RS is by far the scariest and most menacing of all the cars in its segment.
Sure, if you drive normally and smoothly it’s no more frightening than learning to speak French,
although the racing-style clutch, which is either in or out, might catch you out a few times. The
manual gearbox is an absolute gem, with six speeds and a gorgeous short-throw gate and lever,
and with the integrated audible and visual shift indicator, the optimal shifting point is never a guess.
Revving past this point though releases a glorious-sounding rev limiter. Brembo brakes are also a
strong point, with very little signs of fade and massive stopping power too, with solid pedal feel.
Fuel consumption on the Mégane is claimed at a decent 8.4-litres/100km and, while I don’t doubt
that it could be achieved if you drive extra carefully, you’re looking at around 12-litres/100km in the
real world. If your world is as crazy as mine, you’re going to cry as you watch that needle dive
towards the “E”. I returned a truly disgusting 22.9-litres/100km and barely managed 200km on a full
60-litre tank, but I have never been so happy to use fuel at such an alarming rate! Carbon
emissions are fairly high at 195g/km, but Renault South Africa builds that into the price of the car,
so you won’t find any funny figures on your quote when it comes to decision time.
from electric seats with memory, auto headlights and wipers, built-in TomTom satellite navigation
and cruise control, to a full leather interior and dual-zone climate control. A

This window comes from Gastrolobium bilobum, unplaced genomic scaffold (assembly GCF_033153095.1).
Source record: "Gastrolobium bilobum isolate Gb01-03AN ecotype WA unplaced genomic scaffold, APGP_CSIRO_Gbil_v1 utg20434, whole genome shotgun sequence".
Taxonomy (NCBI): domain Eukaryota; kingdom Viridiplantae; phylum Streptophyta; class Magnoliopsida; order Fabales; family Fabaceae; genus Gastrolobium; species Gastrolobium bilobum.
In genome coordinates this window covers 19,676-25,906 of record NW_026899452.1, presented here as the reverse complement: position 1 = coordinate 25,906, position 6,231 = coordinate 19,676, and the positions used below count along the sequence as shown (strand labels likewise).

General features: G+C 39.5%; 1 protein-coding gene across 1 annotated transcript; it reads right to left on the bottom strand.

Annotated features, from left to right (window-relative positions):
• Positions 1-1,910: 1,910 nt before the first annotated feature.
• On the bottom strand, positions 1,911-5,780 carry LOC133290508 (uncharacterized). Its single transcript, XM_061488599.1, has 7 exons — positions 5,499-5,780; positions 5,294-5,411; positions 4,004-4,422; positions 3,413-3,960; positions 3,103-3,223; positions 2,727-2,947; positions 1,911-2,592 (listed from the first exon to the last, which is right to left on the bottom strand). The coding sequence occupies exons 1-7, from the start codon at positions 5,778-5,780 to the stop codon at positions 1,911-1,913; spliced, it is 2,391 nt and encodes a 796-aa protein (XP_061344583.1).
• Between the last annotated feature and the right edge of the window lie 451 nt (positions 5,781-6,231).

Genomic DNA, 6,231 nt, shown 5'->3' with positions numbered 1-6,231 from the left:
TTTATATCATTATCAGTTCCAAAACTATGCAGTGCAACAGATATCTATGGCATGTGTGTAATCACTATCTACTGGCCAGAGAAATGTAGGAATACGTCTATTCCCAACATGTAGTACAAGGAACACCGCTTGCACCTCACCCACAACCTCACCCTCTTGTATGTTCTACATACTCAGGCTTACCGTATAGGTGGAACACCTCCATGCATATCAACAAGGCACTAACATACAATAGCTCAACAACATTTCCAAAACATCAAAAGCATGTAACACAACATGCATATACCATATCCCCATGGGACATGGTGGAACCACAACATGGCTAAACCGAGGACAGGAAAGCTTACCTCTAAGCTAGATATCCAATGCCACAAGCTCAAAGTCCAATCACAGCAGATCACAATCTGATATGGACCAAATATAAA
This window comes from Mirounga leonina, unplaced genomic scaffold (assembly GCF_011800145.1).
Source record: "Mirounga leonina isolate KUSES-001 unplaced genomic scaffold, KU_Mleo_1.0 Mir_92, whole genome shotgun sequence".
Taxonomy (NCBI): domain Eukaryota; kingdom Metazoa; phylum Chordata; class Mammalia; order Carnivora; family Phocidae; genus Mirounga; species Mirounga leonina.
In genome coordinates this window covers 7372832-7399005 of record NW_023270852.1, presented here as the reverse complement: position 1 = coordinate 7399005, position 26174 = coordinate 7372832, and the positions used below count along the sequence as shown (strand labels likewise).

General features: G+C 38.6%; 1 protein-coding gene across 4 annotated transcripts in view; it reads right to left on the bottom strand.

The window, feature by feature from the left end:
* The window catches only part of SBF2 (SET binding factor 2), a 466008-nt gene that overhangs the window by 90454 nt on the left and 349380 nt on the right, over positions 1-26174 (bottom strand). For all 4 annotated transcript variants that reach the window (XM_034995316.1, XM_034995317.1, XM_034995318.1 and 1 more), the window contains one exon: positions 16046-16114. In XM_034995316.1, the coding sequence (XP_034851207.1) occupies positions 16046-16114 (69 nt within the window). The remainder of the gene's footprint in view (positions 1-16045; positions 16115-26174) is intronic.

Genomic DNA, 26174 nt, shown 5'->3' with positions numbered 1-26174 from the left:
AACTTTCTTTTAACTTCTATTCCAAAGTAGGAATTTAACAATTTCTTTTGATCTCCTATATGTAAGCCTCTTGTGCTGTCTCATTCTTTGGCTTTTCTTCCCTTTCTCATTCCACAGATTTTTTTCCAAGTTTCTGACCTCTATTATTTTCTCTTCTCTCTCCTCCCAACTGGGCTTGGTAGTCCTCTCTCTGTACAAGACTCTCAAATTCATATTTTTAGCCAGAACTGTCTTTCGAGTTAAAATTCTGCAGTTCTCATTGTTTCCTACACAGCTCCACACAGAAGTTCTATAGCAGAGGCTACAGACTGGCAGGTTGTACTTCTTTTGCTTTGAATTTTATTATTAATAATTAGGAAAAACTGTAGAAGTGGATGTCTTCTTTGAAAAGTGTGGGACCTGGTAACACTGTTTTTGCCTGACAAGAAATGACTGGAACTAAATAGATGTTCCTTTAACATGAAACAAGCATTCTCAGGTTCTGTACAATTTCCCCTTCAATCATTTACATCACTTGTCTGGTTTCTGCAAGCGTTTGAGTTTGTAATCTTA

CD/radio/MP3/USB/aux/Bluetooth Arkamys audio system is on offer, but to be perfectly honest you
probably won’t ever use it – that is if you are as huge a petrol head as I am. Options include folding
side mirrors, an auto-dimming interior mirror, a panoramic glass roof, bi-xenon directional headlights
and yellow interior trim components, amongst others.
Safety is also top notch in true Renault style, with the Mégane’s 5-star EuroNCAP rating being
easily achieved thanks to a multitude of six airbags, ABS with EBD (anti-lock brakes with electronic
brake-force distribution), ESR traction control (which has a great “half-off” Sports setting) and
Price wise you’re looking at R354 900 for the Mégane RenaultSport in standard guise. The Cup
version is available for R45 000 more (available with some extra standard kit), but with a stiffer
chassis and super-firm suspension, I would really only go for that one if it were to be my dedicated
track toy (and it comes with a limited-slip differential, further enhancing its track appeal). There are
more refined cars in this environment (Golf GTI) and there may be more quirky ones too (Focus
ST), but nothing with such a middle-finger approach to life has ever graced my driveway. The Focus
ST is about to be replaced by a new model series, so I can’t comment on that just yet. Civic Type-R
is sadly dead and the Astra OPC, well it remains to be seen if and when the forthcoming OPC will
make it to our shores.
The formidable new VW Golf R and (recently launched) Scirocco R models offer almost identical
power outputs as the Renault albeit for a few thousand rand more than a Cup, but in typical VW
fashion they are too clinical, despite being glorious driving machines. In short, the Mégane RS has
taken pride of place as my all-time favourite hot hatch (and in fact one of the most awesome cars
I’ve ever driven) and it’s going to take one exceptionally amazing car to knock it off the pedestal. I
would buy one of these cars blindfolded and in a straight jacket – it’s simply exceptional.
- Brent Ellis
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Shark's Trophy in action ADT Gerotek 11/11/2012
Don't get my personality and my attitude twisted, because my personality is ME and my attitude depends on U!